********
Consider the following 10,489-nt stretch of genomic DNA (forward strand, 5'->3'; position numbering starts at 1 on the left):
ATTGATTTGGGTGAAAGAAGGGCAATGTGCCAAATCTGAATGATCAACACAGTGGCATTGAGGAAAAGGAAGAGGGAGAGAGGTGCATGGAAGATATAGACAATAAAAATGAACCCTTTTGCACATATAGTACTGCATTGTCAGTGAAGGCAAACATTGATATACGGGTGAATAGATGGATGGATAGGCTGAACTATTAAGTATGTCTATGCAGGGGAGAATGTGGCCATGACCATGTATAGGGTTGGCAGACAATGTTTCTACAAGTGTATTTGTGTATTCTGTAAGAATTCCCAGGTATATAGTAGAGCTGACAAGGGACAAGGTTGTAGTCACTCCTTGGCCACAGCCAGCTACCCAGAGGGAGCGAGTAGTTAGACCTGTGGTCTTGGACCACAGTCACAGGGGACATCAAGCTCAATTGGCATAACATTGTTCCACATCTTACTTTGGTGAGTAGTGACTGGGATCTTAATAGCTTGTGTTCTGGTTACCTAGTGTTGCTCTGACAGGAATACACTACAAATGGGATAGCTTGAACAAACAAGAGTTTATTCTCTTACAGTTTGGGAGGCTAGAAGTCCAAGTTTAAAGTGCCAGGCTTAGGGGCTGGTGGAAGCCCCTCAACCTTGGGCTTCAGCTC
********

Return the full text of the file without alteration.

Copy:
Consider the following 10,489-nt stretch of genomic DNA (forward strand, 5'->3'; position numbering starts at 1 on the left):
ATTGATTTGGGTGAAAGAAGGGCAATGTGCCAAATCTGAATGATCAACACAGTGGCATTGAGGAAAAGGAAGAGGGAGAGAGGTGCATGGAAGATATAGACAATAAAAATGAACCCTTTTGCACATATAGTACTGCATTGTCAGTGAAGGCAAACATTGATATACGGGTGAATAGATGGATGGATAGGCTGAACTATTAAGTATGTCTATGCAGGGGAGAATGTGGCCATGACCATGTATAGGGTTGGCAGACAATGTTTCTACAAGTGTATTTGTGTATTCTGTAAGAATTCCCAGGTATATAGTAGAGCTGACAAGGGACAAGGTTGTAGTCACTCCTTGGCCACAGCCAGCTACCCAGAGGGAGCGAGTAGTTAGACCTGTGGTCTTGGACCACAGTCACAGGGGACATCAAGCTCAATTGGCATAACATTGTTCCACATCTTACTTTGGTGAGTAGTGACTGGGATCTTAATAGCTTGTGTTCTGGTTACCTAGTGTTGCTCTGACAGGAATACACTACAAATGGGATAGCTTGAACAAACAAGAGTTTATTCTCTTACAGTTTGGGAGGCTAGAAGTCCAAGTTTAAAGTGCCAGGCTTAGGGGCTGGTGGAAGCCCCTCAACCTTGGGCTTCAGCTC